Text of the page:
Have 1-2 cards in your own name with zero balances that you can use as security when renting a car or getting a hotel room, but don’t use them to pay with! You are just showing vendors that you are good for it, that they can trust you.
If you must use a card, pay off the entire balance at the end of the month, ideally before any interest has been applied, but definitely as invoiced.
If you must carry a balance on the card, strive to pay it down quickly. And keep your eyes out for transfer offers that make sense for you.
- If you owe multiple loans and/or credit cards, note the interest rates of each and pay as much over the minimum payment as you can on the highest. Also I think you should never pay just the minimum on anything you owe. (And make sure there is no prepayment penalty that a lender wants to charge you for paying off the loan early. Hello? It’s your money! Not sure when that idea started, but it is definitely not consumer-friendly!)
Did Albert Einstein declare compound interest to be ‘the most powerful force in the universe’? The website snopes.com which tries to verify urban legends rules it “dubious”. Nevertheless, I geek out a little on the idea.
- Motley Fool | website
- Tips for People with MS and Their Partners Planning for the Future | NMSS
Since your earning power is widely regarded as your greatest resource, for those of us with MS it is even more critical to make financial plans as soon as possible,
I’ve always seen making a budget as “more of a guideline”.
- Start by listing all items you can think of that you pay for every month in column A. Brainstorm monthly, semi-monthly, and annual dues as well. Don’t spend a lot of time on this at this time.
- When you are finished, you may want to move items around in the list to place like items with like items, then skip to column E, title it ‘Net Amount’. and then go down the list and write the approximate payments you make per increment. In this example life insurance is $41.28 per quarter, water is $60 every two months. If you know the actual payment, put that in but it’s nothing to interrupt yourself to correct at this point.
- Go back and title column B ‘Frequency’, write the frequency of payment. (In the above examples, I’d say Quarterly and Bimonthly, but you might find that confusing because bimonthly means both twice per month and every other month. As you can see, I listed both in separate columns. I told you, ‘control freak’!) So let’s stick with digits so we can use that in our equations: how many times a year you are required to pay. In the above, 4 and 6, and if you want, add another column after that but before the Net Amount for the multiplication sign, and after for the divided by 12 instruction*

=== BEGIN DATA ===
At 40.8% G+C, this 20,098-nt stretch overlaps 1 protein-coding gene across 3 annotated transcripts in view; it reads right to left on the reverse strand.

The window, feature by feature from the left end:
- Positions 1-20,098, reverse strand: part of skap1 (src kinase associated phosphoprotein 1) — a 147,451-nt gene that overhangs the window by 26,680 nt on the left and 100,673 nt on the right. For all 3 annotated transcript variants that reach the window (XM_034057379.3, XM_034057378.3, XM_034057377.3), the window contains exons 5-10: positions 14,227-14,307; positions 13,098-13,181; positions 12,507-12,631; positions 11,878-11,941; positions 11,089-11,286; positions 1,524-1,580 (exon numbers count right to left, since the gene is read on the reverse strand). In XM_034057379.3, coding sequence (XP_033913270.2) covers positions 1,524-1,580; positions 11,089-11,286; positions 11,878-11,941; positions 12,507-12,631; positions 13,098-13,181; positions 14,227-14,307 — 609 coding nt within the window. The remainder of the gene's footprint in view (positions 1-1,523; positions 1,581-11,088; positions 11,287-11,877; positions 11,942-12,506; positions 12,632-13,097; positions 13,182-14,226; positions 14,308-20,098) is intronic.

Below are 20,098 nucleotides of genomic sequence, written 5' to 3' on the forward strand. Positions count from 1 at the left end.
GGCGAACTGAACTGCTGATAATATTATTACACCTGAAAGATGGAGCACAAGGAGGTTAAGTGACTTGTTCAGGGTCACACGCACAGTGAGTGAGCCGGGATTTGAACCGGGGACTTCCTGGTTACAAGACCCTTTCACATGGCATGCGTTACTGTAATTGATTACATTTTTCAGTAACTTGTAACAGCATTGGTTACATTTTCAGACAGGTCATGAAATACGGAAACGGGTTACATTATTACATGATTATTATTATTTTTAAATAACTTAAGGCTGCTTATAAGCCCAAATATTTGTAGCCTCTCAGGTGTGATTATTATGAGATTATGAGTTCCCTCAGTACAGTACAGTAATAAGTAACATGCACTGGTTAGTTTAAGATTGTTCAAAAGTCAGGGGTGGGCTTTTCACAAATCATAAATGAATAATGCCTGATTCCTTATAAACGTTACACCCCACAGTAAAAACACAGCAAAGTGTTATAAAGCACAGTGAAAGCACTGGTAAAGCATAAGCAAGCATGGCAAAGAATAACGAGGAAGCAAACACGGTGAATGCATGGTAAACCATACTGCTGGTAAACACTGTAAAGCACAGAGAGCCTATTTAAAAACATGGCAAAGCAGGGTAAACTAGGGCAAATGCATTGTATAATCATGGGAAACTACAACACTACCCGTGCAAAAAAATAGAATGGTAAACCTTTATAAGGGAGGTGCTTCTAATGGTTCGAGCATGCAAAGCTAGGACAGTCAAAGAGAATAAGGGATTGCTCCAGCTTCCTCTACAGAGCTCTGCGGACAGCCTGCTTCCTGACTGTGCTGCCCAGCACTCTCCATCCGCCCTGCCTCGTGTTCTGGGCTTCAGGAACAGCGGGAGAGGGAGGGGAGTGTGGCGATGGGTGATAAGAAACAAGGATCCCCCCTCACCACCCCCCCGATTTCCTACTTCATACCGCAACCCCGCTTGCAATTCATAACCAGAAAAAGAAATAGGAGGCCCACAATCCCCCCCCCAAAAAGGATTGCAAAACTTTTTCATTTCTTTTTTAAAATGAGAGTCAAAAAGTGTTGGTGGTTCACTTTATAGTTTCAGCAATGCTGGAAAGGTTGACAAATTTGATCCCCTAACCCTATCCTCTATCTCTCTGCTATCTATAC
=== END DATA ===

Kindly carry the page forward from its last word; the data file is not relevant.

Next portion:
- Then title the next column ‘Net Monthly’, you will write a calculation multiplying the net amount by frequency and dividing into twelve to get a monthly amount. For water, it looks like this =C18*E18/12, where c18 is 6 (times a year) and e18 is 60 (the amount due each time I pay) divided by 12 (months).
- For the last column, ‘Net Annually’ I use =G18*12, which is the amount I just calculated multiplied (again) by 12 for the year.
*These notations are just for show. In Excel, which is spreadsheet software, you will need to preface actual commands with the equal sign. But if you want to show an actual equal sign you will need to enclose it in quotation marks like this: =”=”
You can see the actual formulas by pressing CTRL + ` (grave accent–on my keyboard it is to the left of the “1”). Hit it again to return to the standard view.
What it looks like
Showing the Formulas
The average MSer should strive to have multiple income streams, or at least more than one.
- 50+ Ways To Make Money Fast By Side Hustling
- 6 Ways I Bring in $3,500 Of Extra Income Per Month As A Stay At Home Mom (With 6 Kids)
- I have 15 streams of income, and here's why you should, too
- Search internet for "side hustle" or "content stream"
In times of panic, I take a few deep breaths then try to calmly assess my current situation–my shelter, food & money–to realize that right here, right now, right at this exact moment, I’m okay.
- Forge a relationship with a doctor. Find a neurologist, ideally an MS specialist, but more importantly someone you can work with over time, someone who listens to you, someone you can reach when you have a question. This may be the doctor who diagnosed you, but maybe not. Remember that no one cares as much about you than you do. Make sure you are working with someone who honors that.